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How does the usage of "have had" and "had" differ?

Here is my example from my other question:

People who have had their belongings taken will turn into miserable people.

Here are the things I seem to have gotten from StoneyB's answers:

  • Have had is used for one-time occurrences, but had can be used for such occurrences as well
  • Have or simple present is used for something more habitual

So does that mean have had and had are interchangeable?

People who have had their belongings taken will turn into miserable people. [= "People who had their belongings taken will turn into miserable people."]

Is this assumption correct, or do they imply different meanings?

So a sentence like "people who smoke will get sick" means that a habitual smoker will get sick, but a sentence like "people who have smoked will get sick" means that if you have smoked even once in your life, you'll get sick. Is this exact?

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Essentially, the two sentences express the same thing: people who do not have their belongings anymore will turn into miserable people. For most people they will be interchangeable. There is a slight difference in the emphasis.

Using the present perfect emphasizes on the result. It talks about people who have had their things taken before now, at any point in the past; it doesn't matter when exactly, what matters is that they do not have them now. The result is important.

Using the past simple simply talks about an action at a moment in the past. In this case I would think we are talking about one particular occasion when someone took their belongings because I do not see anything in the sentence that implies repetition.

Whether to use "have had" or "had" depends on the context. If you are talking about a time when many things happened, one of which was that people had their belongings taken, then I would use the past simple because there is one particular past moment we have in mind. If there isn't one, and we want to say: "people who do not have their belongings now", then I would choose the present perfect.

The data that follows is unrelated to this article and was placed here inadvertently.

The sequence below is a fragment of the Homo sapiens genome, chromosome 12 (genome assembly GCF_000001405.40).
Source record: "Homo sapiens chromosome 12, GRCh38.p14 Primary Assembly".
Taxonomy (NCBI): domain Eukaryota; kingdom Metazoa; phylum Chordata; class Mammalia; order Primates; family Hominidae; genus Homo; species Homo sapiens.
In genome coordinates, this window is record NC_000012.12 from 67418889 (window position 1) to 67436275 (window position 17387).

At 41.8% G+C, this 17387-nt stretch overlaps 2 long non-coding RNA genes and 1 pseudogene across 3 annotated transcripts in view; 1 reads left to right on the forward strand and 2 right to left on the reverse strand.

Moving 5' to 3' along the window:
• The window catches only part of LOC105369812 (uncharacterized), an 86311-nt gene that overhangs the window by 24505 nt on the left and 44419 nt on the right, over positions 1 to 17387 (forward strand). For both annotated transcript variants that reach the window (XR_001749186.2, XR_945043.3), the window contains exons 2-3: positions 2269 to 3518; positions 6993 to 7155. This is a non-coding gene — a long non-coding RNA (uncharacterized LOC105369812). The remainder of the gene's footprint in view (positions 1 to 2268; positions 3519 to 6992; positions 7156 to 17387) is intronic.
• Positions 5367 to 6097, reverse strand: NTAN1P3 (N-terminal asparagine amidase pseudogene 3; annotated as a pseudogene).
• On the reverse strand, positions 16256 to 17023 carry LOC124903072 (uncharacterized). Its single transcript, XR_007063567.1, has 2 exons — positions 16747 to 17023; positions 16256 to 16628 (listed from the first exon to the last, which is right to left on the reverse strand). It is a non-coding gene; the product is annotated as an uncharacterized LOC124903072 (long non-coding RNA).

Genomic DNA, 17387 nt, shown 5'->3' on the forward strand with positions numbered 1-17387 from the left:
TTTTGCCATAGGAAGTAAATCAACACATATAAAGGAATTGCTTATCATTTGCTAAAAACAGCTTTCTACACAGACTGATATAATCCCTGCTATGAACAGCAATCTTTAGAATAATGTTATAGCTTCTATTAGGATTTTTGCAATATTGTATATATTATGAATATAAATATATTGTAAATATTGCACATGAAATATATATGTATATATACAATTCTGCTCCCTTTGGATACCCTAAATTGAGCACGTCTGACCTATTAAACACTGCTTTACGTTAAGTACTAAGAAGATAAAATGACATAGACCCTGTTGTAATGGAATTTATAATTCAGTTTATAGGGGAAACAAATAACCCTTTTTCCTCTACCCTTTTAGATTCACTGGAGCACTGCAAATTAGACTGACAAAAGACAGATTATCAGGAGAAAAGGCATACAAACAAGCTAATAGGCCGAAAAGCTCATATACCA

About the second pair, you are right in your assumptions. Let me expand the phrases. The first one is: "people who normally/usually smoke". the second one is: "people who have ever smoked before/in the past (whether regularly or even once)".

  • Then can these be interchangeable as well? "These elements that have been given such attributes will help you [...]" vs "these elements that have such attributes will help you [...]" Although "have had" is used for one time experiences, I think "have" can be used to replace "have been" in these sentences. Am I wrong? Are these different from using "had" to replace "have had"? – Pato May 27 '13 at 5:04
  • In this case you are replacing the verb "give" with the verb "have". The verb in the first sentence is "have been given" (Present perfect passive form of "give") – fluffy May 27 '13 at 6:48
  • Also, in your question you compare the use of Past simple and Present perfect (when describing a past action). In this comment you are trying to substitute a present state ("have") with a past action ("have been given"). – fluffy May 27 '13 at 7:20
  • So, would you say that they can be interchangeable? It's just that "have been given" is in passive voice (although "I" was the one who gave this attribute in this example I saw) and "have" is in active voice? – Pato May 27 '13 at 12:15
  • They complement each other. If they have been given such attributes, now they have them as a result. The choice between one or the other depends on what you are trying to say, it has nothing to do with grammar and the choice between "have" and "have had", it is about the meaning of the sentence. – fluffy May 27 '13 at 14:14
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This is old, but I have some thoughts regarding these sentences.

People who have had their belongings taken, turn into miserable people.

I would remove will because it seems redundant.

Or

People who have had their belongings taken become miserable people. People who have had their belongings taken often become miserable people. (I prefer the qualifier (often) to avoid over-generalization.

Saying it these ways has current relevance and suggests that people in the future will also become miserable. Thus, The present perfect.

If you said:

People who had their belongings taken often become miserable people.

This sounds a little bit odd because the past perfect describes an action that is complete in most cases and occurs before another past event which is not relevant in the future, often.

People who had their belongings taken in their past were miserable, according to an article published in 2017.

I don't know if you will see this given the age, and it is probably no longer relevant, but if it helps anyone, good!

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